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The following is a testimonal from my brother Cris regarding the paleo diet. For those of you that have been considering and/or doubting paleo, this is a very useful read. Granted Cris is my brother and I did ask him to write this testimonial because his story is amazing and I’m very proud of him, but he didn’t recieve any special help from me. Most of the information he got from The Paleo Solution by Robb Wolf. We had a few conversations getting started, clarification on different foods and what not, but other than that, this was all him. Another related tidbit is that Cris does not CrossFit (presently, I’m working on getting him to a box where he lives!) so these results can be yours too!
I can’t begin to describe how happy I am to see my brother in such great condition, both physically and mentally. I love that his health is on the rise and he is on little to no meds. And all of this because he cut a few non essential foods out of his dietary intake. The bottom line is this – we want this for EVERYONE! There is no need to go through life miserable because you are eating things that your body does not need. I am very proud of Cris and all the results he has achieved and I’m thrilled that he has a new lease on his life! I hope everyone is inspired by his story and it helps motivate you to make the necessary changes in YOUR life. Enjoy!
Weight has often been an issue for me. I think ‘husky’ might have been the term used in my youth in lieu of something even less flattering. At various times as I grew up I would lean out then add the weight back on again and looking around my family I was convinced that this was going to be an on-going problem. Working at a desk, from home, hasn’t helped the issue and over the last 10-12 years I’ve tried a number of diet and exercise plans with varying degrees of success.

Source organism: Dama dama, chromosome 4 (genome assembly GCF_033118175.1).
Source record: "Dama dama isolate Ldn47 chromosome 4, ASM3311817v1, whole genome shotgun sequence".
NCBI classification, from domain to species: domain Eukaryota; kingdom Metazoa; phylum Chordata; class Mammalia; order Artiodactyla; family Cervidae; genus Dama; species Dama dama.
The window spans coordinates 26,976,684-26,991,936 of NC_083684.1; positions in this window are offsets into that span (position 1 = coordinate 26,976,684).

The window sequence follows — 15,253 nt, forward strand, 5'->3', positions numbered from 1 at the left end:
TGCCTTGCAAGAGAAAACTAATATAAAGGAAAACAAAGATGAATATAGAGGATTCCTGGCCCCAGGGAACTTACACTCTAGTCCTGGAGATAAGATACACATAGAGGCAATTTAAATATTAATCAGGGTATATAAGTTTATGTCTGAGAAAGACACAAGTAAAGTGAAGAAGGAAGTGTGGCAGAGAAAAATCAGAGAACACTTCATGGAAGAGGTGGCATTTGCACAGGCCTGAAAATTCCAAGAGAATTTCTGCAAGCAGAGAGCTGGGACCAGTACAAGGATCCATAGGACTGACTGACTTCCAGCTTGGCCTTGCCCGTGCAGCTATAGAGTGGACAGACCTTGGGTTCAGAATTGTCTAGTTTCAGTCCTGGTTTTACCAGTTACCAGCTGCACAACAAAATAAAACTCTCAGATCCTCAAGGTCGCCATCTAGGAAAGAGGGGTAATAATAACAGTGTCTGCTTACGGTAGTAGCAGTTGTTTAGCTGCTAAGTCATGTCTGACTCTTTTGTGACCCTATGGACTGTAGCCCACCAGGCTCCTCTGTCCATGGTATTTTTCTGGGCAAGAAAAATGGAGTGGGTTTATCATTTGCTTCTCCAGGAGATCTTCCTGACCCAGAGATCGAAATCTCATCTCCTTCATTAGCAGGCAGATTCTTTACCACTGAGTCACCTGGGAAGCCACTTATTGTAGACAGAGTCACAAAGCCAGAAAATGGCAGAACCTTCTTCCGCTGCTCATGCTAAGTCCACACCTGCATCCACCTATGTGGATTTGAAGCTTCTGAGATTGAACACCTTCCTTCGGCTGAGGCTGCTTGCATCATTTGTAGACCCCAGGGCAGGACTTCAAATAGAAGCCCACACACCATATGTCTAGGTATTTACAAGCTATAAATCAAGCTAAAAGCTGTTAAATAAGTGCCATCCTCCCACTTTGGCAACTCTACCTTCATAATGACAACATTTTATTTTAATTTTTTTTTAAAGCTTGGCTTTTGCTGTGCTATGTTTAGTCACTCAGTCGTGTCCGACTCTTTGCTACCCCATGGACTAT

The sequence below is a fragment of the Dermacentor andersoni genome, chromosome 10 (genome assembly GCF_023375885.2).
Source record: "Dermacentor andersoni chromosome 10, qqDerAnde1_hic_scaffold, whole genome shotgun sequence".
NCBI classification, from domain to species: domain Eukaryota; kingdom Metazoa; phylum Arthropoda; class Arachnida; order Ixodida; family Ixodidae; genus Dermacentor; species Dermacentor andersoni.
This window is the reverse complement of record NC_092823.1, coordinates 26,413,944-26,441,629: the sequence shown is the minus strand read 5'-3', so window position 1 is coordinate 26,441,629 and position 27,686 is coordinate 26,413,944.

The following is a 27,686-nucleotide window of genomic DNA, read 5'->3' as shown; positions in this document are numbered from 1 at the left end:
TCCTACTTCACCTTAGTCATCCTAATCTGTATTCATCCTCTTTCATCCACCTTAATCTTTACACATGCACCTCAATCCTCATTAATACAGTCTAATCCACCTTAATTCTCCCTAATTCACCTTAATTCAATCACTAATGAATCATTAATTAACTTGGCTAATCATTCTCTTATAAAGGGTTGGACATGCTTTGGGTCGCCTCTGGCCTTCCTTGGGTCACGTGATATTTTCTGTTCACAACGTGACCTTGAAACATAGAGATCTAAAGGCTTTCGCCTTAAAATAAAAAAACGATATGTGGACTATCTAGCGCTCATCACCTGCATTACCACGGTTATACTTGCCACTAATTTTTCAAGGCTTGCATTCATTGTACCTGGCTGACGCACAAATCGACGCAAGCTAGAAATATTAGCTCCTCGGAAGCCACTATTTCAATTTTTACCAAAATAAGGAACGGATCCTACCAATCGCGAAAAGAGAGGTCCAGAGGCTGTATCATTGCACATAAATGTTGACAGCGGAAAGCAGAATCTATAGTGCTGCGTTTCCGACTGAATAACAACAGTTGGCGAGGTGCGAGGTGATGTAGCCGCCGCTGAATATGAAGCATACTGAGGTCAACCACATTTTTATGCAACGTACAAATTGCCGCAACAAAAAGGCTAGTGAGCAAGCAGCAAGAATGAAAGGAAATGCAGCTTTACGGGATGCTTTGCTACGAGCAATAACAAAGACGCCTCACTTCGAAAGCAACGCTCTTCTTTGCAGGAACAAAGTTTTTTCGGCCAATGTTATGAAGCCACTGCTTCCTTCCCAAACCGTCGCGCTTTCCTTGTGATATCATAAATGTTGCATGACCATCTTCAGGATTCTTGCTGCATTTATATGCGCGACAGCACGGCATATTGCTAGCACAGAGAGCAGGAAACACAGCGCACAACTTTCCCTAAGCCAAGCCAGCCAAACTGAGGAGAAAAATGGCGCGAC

In the last 3 years or so I had started to get heavier in general with no real change in diet or lifestyle. I chalked this up to just getting older and an already slow metabolism grinding to a halt. I didn’t get on the scale very often because I didn’t want to see what the number would say. I never felt as fat as I probably was because I’m reasonably tall at 6’1″ and, for better or for worse, I have a long torso (or short legs, depending on your point of view) and felt like the weight wasn’t as obvious (though, it was). On top of the weight, I had been dealing with elevated blood pressure for several years – controlled by medication. With hypertension being a high risk in my family, my doctor informed me about 8 years ago that my BP was totally controllable through the meds but that I would have to keep taking them forever. Sigh. Just another thing to deal with.
About a year ago, I injured my back while horsing around with my dogs. I had dealt with some sciatica off and on for a few years and initially thought that it was nothing more than that until the pain rapidly (and I mean within minutes) all but incapacitated me. After going to the doctor and learning that it was a herniated disk, I also got the lovely treat of getting the doctor office weight check wherein I learned that I was now pushing 280+. Suffice it to say, not my best day ever.
So, we treated the back initially with pain meds and a pretty spectacular anesthetic patch and I started, again, with trying to focus on losing weight. My activity level at this point was not very high (the back inhibited me quite a bit) but I did what I could and I diligently tracked what I was eating and focused on trying to eat better generally. Overeating had never been my problem, in fact quite the opposite as my caloric intake was never high, I just wasn’t doing anything with the calories that came in.